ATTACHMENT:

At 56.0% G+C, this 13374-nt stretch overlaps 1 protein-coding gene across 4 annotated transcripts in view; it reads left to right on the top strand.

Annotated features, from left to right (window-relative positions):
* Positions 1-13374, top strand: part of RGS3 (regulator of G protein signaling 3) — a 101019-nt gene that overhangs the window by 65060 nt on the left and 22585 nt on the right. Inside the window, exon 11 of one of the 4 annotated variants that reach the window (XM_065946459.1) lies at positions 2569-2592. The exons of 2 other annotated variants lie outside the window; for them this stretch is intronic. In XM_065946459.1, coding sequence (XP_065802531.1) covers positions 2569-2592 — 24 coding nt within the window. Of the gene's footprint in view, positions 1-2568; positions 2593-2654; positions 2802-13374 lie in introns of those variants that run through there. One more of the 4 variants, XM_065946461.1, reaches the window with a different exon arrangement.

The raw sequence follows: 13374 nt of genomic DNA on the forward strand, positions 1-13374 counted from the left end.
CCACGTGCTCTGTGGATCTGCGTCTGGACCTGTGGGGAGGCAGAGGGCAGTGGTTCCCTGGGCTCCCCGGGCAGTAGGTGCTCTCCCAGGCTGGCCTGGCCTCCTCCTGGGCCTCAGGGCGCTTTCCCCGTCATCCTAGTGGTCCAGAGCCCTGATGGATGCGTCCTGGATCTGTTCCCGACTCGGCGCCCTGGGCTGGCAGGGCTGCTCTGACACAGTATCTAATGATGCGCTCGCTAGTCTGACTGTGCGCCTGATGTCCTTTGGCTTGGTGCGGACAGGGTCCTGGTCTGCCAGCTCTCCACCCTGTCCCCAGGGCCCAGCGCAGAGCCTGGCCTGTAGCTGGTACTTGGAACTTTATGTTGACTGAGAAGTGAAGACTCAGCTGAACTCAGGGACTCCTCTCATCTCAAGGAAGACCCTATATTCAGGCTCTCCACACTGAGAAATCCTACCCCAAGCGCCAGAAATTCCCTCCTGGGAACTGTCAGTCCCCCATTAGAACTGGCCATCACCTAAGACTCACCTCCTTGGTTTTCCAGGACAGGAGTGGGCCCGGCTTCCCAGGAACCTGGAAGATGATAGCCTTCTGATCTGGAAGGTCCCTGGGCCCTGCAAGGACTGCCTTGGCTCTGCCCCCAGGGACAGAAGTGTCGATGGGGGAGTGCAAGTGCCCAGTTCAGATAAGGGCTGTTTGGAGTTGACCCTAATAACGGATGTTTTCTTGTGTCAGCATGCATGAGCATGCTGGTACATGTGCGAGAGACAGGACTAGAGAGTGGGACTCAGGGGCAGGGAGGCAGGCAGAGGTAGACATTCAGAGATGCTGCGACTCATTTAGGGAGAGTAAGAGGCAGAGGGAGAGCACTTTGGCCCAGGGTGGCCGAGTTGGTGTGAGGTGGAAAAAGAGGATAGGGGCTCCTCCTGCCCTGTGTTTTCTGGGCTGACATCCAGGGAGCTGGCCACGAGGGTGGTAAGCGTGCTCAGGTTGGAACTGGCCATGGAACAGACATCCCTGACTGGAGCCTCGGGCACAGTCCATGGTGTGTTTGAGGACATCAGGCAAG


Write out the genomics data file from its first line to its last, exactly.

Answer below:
At 56.0% G+C, this 13374-nt stretch overlaps 1 protein-coding gene across 4 annotated transcripts in view; it reads left to right on the top strand.

Annotated features, from left to right (window-relative positions):
* Positions 1-13374, top strand: part of RGS3 (regulator of G protein signaling 3) — a 101019-nt gene that overhangs the window by 65060 nt on the left and 22585 nt on the right. Inside the window, exon 11 of one of the 4 annotated variants that reach the window (XM_065946459.1) lies at positions 2569-2592. The exons of 2 other annotated variants lie outside the window; for them this stretch is intronic. In XM_065946459.1, coding sequence (XP_065802531.1) covers positions 2569-2592 — 24 coding nt within the window. Of the gene's footprint in view, positions 1-2568; positions 2593-2654; positions 2802-13374 lie in introns of those variants that run through there. One more of the 4 variants, XM_065946461.1, reaches the window with a different exon arrangement.

The raw sequence follows: 13374 nt of genomic DNA on the forward strand, positions 1-13374 counted from the left end.
CCACGTGCTCTGTGGATCTGCGTCTGGACCTGTGGGGAGGCAGAGGGCAGTGGTTCCCTGGGCTCCCCGGGCAGTAGGTGCTCTCCCAGGCTGGCCTGGCCTCCTCCTGGGCCTCAGGGCGCTTTCCCCGTCATCCTAGTGGTCCAGAGCCCTGATGGATGCGTCCTGGATCTGTTCCCGACTCGGCGCCCTGGGCTGGCAGGGCTGCTCTGACACAGTATCTAATGATGCGCTCGCTAGTCTGACTGTGCGCCTGATGTCCTTTGGCTTGGTGCGGACAGGGTCCTGGTCTGCCAGCTCTCCACCCTGTCCCCAGGGCCCAGCGCAGAGCCTGGCCTGTAGCTGGTACTTGGAACTTTATGTTGACTGAGAAGTGAAGACTCAGCTGAACTCAGGGACTCCTCTCATCTCAAGGAAGACCCTATATTCAGGCTCTCCACACTGAGAAATCCTACCCCAAGCGCCAGAAATTCCCTCCTGGGAACTGTCAGTCCCCCATTAGAACTGGCCATCACCTAAGACTCACCTCCTTGGTTTTCCAGGACAGGAGTGGGCCCGGCTTCCCAGGAACCTGGAAGATGATAGCCTTCTGATCTGGAAGGTCCCTGGGCCCTGCAAGGACTGCCTTGGCTCTGCCCCCAGGGACAGAAGTGTCGATGGGGGAGTGCAAGTGCCCAGTTCAGATAAGGGCTGTTTGGAGTTGACCCTAATAACGGATGTTTTCTTGTGTCAGCATGCATGAGCATGCTGGTACATGTGCGAGAGACAGGACTAGAGAGTGGGACTCAGGGGCAGGGAGGCAGGCAGAGGTAGACATTCAGAGATGCTGCGACTCATTTAGGGAGAGTAAGAGGCAGAGGGAGAGCACTTTGGCCCAGGGTGGCCGAGTTGGTGTGAGGTGGAAAAAGAGGATAGGGGCTCCTCCTGCCCTGTGTTTTCTGGGCTGACATCCAGGGAGCTGGCCACGAGGGTGGTAAGCGTGCTCAGGTTGGAACTGGCCATGGAACAGACATCCCTGACTGGAGCCTCGGGCACAGTCCATGGTGTGTTTGAGGACATCAGGCAAG